Tempting Juliana
by Lauren Royal, historical (2006)
Signet, $6.99, ISBN 0-451-21824-8


Lauren Royal takes on Jane Austen's Emma in Tempting Juliana although I find Juliana Chase more bratty and immature than I can remember Emma Woodhouse ever being.

Juliana Chase, the middle Chase sister who is from a family that make supposedly magical food that can inspire true love, is twenty-two but thinks like a fourteen-year old Livejournal blogger: she wants to marry for love and her husband must not hold a job so that he can devote all his time in one day to her. Needless to say, James Trevor, a doctor who just happens to be the Earl of Stafford because his father and older brother all croaked, is not the man for her even if he makes her heart beat faster because he's always hard at work trying to get smallpox vaccination made compulsory in England when he's not hard at work at the charity-run clinic in town.

Juliana's friend Amanda Wolverston is a shy young woman who shares with her the unhappy news that Amanda is going to be forced by her father to marry the much older Lord Malmsey. Juliana decides that the best way to help Amanda is to get Amanda compromised by a handsome young man - that Amanda loves, of course - and be discovered so that the wedding to Lord Malmsey will be called off. Juliana decides for very little good reason that James will be perfect as the man for Amanda and goes about setting those two up. Meanwhile, Juliana wants to get married herself so she sets her cap on David Harcourt, the Duke of Castleton who's rich, handsome, and most importantly, doesn't hold a job and therefore can worship at her pedestal all day long. I'm sure you can imagine how everything will blow up in Juliana's face.

A part of me feels quite sorry for Juliana because she is absolutely, totally, and completely wrong, wrong, wrong in this book when it comes to matters of the heart. Will it kill Ms Royal to allow Juliana to be right a little more often? It's a good thing that Juliana wears a mantle of self-absorption so thick that she doesn't seem to suffer much dent in her self-esteem by the end of the story because despite how wrong she always is, I find myself liking Juliana's confidence in going about doing things that she is sure are right and how she doesn't completely debase herself and make herself a martyr when she realizes how wrong she is. Instead, she says that she will make things right and tries to do so. I like that about her.

James is also a very nice guy who's an activist for all the right causes. He just wants to save the world, how noble and sweet of him. He also loves his late wife and feels guilty about falling in love again because he views such an action as a betrayal of his late wife's memory. However, he doesn't behave like an ass or fights love like a tenacious mule, so really, he's a nice guy, the Albert Schweitzer of the London ghettos or something.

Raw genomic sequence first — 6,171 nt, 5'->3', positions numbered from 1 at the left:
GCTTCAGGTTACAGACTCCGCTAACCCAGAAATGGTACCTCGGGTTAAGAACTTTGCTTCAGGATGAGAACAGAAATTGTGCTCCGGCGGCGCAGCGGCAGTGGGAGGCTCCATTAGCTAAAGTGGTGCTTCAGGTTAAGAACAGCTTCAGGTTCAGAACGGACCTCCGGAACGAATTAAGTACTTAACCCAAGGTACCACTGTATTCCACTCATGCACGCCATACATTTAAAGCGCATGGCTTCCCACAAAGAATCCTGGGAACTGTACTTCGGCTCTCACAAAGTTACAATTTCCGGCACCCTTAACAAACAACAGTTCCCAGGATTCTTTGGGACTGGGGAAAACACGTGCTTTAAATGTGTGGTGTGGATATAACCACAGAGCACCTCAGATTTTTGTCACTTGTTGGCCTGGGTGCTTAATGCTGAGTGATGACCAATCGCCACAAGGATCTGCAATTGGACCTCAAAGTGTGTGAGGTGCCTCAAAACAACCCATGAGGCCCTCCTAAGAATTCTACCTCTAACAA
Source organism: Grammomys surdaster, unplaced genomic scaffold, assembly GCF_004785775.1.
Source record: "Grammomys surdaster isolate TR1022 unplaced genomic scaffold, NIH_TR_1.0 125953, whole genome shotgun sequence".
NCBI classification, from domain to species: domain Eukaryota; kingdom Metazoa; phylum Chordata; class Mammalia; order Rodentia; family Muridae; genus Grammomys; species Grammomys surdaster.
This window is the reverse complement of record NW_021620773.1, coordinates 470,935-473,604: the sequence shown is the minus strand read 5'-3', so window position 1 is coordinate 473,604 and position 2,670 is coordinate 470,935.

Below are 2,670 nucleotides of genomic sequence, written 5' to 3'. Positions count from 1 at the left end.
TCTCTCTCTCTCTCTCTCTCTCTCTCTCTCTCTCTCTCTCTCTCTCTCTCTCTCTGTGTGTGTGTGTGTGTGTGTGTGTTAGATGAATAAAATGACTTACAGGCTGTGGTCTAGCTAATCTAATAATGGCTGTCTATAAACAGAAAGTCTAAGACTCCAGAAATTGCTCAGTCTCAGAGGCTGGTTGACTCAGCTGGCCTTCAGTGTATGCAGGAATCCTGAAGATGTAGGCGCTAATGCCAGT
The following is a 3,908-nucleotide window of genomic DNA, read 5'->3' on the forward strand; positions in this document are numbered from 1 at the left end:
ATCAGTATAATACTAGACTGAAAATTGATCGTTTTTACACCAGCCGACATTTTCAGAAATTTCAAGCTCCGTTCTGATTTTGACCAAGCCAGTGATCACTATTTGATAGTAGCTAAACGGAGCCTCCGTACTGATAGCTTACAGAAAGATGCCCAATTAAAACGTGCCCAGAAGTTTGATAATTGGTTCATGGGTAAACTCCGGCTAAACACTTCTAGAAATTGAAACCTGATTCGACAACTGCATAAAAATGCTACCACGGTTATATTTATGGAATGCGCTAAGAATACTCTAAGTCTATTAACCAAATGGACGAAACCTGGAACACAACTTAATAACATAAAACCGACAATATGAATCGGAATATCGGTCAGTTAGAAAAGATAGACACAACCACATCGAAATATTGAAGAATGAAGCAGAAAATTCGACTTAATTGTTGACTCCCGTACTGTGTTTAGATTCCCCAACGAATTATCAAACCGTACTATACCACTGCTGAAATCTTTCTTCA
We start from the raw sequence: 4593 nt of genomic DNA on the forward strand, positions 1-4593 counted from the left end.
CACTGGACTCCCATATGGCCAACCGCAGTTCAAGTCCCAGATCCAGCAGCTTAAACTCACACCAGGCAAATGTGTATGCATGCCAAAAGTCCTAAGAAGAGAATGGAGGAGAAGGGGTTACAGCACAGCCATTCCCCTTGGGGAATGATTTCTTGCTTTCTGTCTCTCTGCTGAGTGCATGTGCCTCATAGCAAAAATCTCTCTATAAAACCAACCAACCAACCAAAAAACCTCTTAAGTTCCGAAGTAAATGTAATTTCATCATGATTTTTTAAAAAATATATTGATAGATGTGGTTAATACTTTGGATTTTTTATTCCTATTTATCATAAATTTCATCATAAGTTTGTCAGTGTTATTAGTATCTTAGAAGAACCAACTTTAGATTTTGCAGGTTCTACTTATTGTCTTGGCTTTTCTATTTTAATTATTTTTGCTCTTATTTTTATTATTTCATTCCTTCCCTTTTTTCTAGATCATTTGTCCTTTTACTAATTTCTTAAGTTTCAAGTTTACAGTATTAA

Because his romance with Juliana is part of the big circus that is the comedy of errors in this story, the author doesn't quite succeed in making it believable to me since she's more busy cooking up various ways to make Juliana's plans backfire. Juliana is a big contrast to James' late wife in terms of maturity, behavior, and outlook in life and James claims to hold his late wife as an ideal of sorts, so I find it hard to believe that he will fall for Juliana that easily. I can see how Juliana's zest and joie d'vivre can initially attract a man like James, but it's hard to see how Juliana's can keep him intrigued for long. This boils down once again to Juliana being always wrong. She isn't as good a reader of character as she claims she is. There are many instances when it's clear that Juliana views marriage and family as something like a game. Juliana also often acts or makes promises without thinking about whether she can actually carry out what she says she can do. And in this story, since Juliana cannot be right even once, she can't. As a result, I find it hard to imagine how a man with a sober outlook in life and who takes his responsibilities very seriously can put up with someone like Juliana for long. Opposites attract, yes, but how long can such an attraction last without something stronger to bind those two together?

Tempting Juliana is a pleasant and pretty enjoyable read and the main characters are likable in many ways, but I find the book perhaps too focused on the comedy. As the result, the romance is not as well-developed as it should have been.

Rating: 79


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